Sex During Pregnancy and the Risk of Miscarriage

Pregnant woman and husband in bed
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A miscarriage is a spontaneous pregnancy loss that occurs within the first 20 weeks of gestation, usually in the first trimester. It's most often caused by a random chromosomal abnormality. The experience can be painful, both physically and emotionally, for anyone who has to go through it. 

As a result, many couples—especially those who have had previous miscarriages—often worry about whether it is safe to have sex during pregnancy. They worry, for instance, whether the penetration of the penis into the vagina might accidentally harm the fetus. They may also be concerned about whether uterine contractions during orgasms might cause problems with the pregnancy. It's totally normal to have these types of concerns.

Ultimately, for the vast majority of women, there is no evidence that sex during pregnancy causes miscarriage or other problems.

What the Research Shows

Although research is sparse on first trimester miscarriages, there is no known association between sexual activity and miscarriage. Additionally, scientists have found no association between sexual activity and preterm birth. Many people believe that having intercourse later in pregnancy can bring on labor, but the evidence does not support this. For example, one study looking at women who had full-term pregnancies (those who had reached at least 37 weeks of gestation) and were scheduled for inductions found that couples who increased their sexual activity did not improve the odds of spontaneous labor. 

Who Should Avoid Intercourse During Pregnancy?

It's possible that sex during pregnancy may sometimes feel painful or uncomfortable due to the hormonal and bodily changes you're experiencing. In most cases, you may be able to remedy the situation by figuring out which positions are more comfortable for you and by making sure to have lubricant on hand if you're experiencing vaginal dryness. Additionally, if you're not in a monogamous relationship and it's possible that your partner has a sexually transmitted infection, you'll want to protect yourself (and your baby) by using condoms.

Your doctor may advise that you abstain from sex during pregnancy if you experience symptoms such as unexplained vaginal bleeding, you're leaking amniotic fluid, or you have a history of preterm labor. There are two main scenarios in which a doctor is more likely to tell you to skip sex during pregnancy—and they are fairly rare. If you have been diagnosed with one of these conditions, your doctor may advise you not to have intercourse during pregnancy.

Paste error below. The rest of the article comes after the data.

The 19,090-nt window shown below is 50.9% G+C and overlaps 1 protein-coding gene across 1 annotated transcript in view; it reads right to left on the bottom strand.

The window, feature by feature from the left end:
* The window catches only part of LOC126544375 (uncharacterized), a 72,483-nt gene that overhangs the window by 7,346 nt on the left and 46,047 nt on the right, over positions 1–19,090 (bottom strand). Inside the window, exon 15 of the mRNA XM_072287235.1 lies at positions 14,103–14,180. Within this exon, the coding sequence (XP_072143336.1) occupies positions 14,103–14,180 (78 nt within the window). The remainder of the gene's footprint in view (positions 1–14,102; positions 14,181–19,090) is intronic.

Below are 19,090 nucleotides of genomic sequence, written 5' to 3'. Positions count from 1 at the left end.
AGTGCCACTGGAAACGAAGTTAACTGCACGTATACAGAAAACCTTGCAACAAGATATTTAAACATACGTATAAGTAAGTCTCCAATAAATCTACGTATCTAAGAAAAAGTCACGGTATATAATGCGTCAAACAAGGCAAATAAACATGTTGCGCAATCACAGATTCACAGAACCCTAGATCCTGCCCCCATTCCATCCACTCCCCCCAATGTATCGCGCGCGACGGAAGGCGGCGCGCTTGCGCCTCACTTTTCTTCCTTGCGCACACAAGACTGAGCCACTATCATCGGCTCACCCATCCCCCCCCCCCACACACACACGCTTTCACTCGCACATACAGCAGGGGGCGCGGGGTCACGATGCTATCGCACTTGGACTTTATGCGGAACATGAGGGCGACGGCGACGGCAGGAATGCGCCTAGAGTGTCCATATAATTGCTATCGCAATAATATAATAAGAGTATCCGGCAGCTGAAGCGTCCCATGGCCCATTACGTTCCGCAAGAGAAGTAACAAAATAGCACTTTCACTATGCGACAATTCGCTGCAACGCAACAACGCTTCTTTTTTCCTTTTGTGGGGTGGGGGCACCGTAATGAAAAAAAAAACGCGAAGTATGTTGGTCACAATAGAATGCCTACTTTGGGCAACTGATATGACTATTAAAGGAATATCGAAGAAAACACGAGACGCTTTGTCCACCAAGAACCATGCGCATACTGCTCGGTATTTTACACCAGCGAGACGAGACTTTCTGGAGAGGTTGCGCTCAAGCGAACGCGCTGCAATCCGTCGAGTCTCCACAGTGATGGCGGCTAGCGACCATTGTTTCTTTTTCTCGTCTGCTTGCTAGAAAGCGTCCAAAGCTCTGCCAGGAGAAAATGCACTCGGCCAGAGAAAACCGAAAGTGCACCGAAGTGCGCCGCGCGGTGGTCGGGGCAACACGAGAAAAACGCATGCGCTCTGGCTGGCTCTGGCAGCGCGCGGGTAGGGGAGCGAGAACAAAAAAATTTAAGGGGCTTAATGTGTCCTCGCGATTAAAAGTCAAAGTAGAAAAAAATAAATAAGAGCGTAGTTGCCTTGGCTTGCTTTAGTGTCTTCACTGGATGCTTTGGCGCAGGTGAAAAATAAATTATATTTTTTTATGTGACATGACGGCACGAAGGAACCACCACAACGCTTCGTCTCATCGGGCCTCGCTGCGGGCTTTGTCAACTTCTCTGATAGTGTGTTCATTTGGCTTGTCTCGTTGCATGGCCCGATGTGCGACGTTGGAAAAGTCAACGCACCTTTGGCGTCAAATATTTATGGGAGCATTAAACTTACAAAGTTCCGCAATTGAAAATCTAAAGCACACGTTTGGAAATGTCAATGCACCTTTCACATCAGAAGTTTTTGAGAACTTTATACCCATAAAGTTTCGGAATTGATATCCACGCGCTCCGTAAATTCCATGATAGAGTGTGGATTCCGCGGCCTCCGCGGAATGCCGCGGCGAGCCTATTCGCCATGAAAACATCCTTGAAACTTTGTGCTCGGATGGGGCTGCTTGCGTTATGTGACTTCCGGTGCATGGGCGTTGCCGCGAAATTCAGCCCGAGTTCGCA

Placenta Previa

Placenta previa is a condition in which the placenta is low-lying in the uterus and either partially or completely covers the cervix. A pregnant woman's placenta is often low-lying early in pregnancy and then rises higher. Placenta previa is diagnosed via ultrasound and causes problems only if it occurs later in the pregnancy.

Usually, painless bleeding in the third trimester is the main symptom. Other warning signs can include premature contractions, an abnormal lie (transverse or breech), and the uterus measuring larger than normal. Placenta previa is serious because it can lead to complications including growth restriction in the baby and fatal hemorrhaging (blood loss) in the mother. Many women with this condition must be put on bed rest. Placenta previa occurs in roughly one out of 200 pregnancies.

Cervical Insufficiency

In cervical insufficiency (also known as incompetent cervix), the cervix is weak and starts dilating, or opening, too early during pregnancy. The condition increases the odds of pregnancy loss and preterm birth. Women with this condition may have to avoid other strenuous physical activities, in addition to sex. Cervical insufficiency occurs in about one out of every 100 pregnancies.

A Word From Verywell

For the most part, sex during pregnancy isn't a concern for most doctors. But If you're worried that having sex may hurt your developing baby or lead to miscarriage, discuss your concerns with your doctor. If you're feeling embarrassed, remember that midwives and doctors—especially OB/GYNs—see patients who have similar concerns every day. They will not think it's weird for you to ask questions about sex in general, let alone during pregnancy.

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